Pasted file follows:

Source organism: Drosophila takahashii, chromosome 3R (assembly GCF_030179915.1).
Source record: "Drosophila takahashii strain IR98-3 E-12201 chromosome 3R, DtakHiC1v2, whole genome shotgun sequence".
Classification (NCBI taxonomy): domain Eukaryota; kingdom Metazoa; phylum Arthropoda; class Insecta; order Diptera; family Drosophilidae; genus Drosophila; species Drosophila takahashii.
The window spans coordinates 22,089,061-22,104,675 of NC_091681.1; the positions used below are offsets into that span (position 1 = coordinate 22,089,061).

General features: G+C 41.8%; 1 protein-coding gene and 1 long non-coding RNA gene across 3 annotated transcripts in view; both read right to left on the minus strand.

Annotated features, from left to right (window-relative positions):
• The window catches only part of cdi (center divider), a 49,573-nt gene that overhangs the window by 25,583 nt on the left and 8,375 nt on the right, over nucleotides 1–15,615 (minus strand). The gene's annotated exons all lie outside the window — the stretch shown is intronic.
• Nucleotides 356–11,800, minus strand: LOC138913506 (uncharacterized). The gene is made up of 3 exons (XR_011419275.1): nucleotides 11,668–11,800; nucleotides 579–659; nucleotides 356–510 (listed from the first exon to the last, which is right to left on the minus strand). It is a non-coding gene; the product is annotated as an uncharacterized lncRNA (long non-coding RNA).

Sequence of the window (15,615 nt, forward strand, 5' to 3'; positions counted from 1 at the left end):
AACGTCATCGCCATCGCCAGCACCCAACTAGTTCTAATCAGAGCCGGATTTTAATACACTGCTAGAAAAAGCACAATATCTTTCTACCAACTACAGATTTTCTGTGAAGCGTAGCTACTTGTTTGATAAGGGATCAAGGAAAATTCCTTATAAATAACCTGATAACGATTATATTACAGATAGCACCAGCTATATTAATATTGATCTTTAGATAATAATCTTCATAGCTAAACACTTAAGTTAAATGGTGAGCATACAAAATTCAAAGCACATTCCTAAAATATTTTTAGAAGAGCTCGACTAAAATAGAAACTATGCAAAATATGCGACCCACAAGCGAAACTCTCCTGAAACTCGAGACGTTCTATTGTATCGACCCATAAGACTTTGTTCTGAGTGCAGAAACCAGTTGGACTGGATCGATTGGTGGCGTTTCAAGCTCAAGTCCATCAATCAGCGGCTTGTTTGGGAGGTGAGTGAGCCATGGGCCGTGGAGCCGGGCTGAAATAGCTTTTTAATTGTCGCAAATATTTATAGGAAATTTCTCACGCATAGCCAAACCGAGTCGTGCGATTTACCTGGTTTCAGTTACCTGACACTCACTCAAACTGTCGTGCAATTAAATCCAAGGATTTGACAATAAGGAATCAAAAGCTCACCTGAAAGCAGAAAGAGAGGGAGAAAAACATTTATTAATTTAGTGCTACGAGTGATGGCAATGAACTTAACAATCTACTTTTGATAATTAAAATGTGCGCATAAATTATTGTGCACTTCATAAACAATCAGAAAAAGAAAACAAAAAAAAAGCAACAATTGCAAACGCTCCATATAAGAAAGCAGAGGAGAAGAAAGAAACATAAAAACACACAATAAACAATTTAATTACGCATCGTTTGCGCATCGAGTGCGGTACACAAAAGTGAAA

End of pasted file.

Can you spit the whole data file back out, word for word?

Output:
Source organism: Drosophila takahashii, chromosome 3R (assembly GCF_030179915.1).
Source record: "Drosophila takahashii strain IR98-3 E-12201 chromosome 3R, DtakHiC1v2, whole genome shotgun sequence".
Classification (NCBI taxonomy): domain Eukaryota; kingdom Metazoa; phylum Arthropoda; class Insecta; order Diptera; family Drosophilidae; genus Drosophila; species Drosophila takahashii.
The window spans coordinates 22,089,061-22,104,675 of NC_091681.1; the positions used below are offsets into that span (position 1 = coordinate 22,089,061).

General features: G+C 41.8%; 1 protein-coding gene and 1 long non-coding RNA gene across 3 annotated transcripts in view; both read right to left on the minus strand.

Annotated features, from left to right (window-relative positions):
• The window catches only part of cdi (center divider), a 49,573-nt gene that overhangs the window by 25,583 nt on the left and 8,375 nt on the right, over nucleotides 1–15,615 (minus strand). The gene's annotated exons all lie outside the window — the stretch shown is intronic.
• Nucleotides 356–11,800, minus strand: LOC138913506 (uncharacterized). The gene is made up of 3 exons (XR_011419275.1): nucleotides 11,668–11,800; nucleotides 579–659; nucleotides 356–510 (listed from the first exon to the last, which is right to left on the minus strand). It is a non-coding gene; the product is annotated as an uncharacterized lncRNA (long non-coding RNA).

Sequence of the window (15,615 nt, forward strand, 5' to 3'; positions counted from 1 at the left end):
AACGTCATCGCCATCGCCAGCACCCAACTAGTTCTAATCAGAGCCGGATTTTAATACACTGCTAGAAAAAGCACAATATCTTTCTACCAACTACAGATTTTCTGTGAAGCGTAGCTACTTGTTTGATAAGGGATCAAGGAAAATTCCTTATAAATAACCTGATAACGATTATATTACAGATAGCACCAGCTATATTAATATTGATCTTTAGATAATAATCTTCATAGCTAAACACTTAAGTTAAATGGTGAGCATACAAAATTCAAAGCACATTCCTAAAATATTTTTAGAAGAGCTCGACTAAAATAGAAACTATGCAAAATATGCGACCCACAAGCGAAACTCTCCTGAAACTCGAGACGTTCTATTGTATCGACCCATAAGACTTTGTTCTGAGTGCAGAAACCAGTTGGACTGGATCGATTGGTGGCGTTTCAAGCTCAAGTCCATCAATCAGCGGCTTGTTTGGGAGGTGAGTGAGCCATGGGCCGTGGAGCCGGGCTGAAATAGCTTTTTAATTGTCGCAAATATTTATAGGAAATTTCTCACGCATAGCCAAACCGAGTCGTGCGATTTACCTGGTTTCAGTTACCTGACACTCACTCAAACTGTCGTGCAATTAAATCCAAGGATTTGACAATAAGGAATCAAAAGCTCACCTGAAAGCAGAAAGAGAGGGAGAAAAACATTTATTAATTTAGTGCTACGAGTGATGGCAATGAACTTAACAATCTACTTTTGATAATTAAAATGTGCGCATAAATTATTGTGCACTTCATAAACAATCAGAAAAAGAAAACAAAAAAAAAGCAACAATTGCAAACGCTCCATATAAGAAAGCAGAGGAGAAGAAAGAAACATAAAAACACACAATAAACAATTTAATTACGCATCGTTTGCGCATCGAGTGCGGTACACAAAAGTGAAA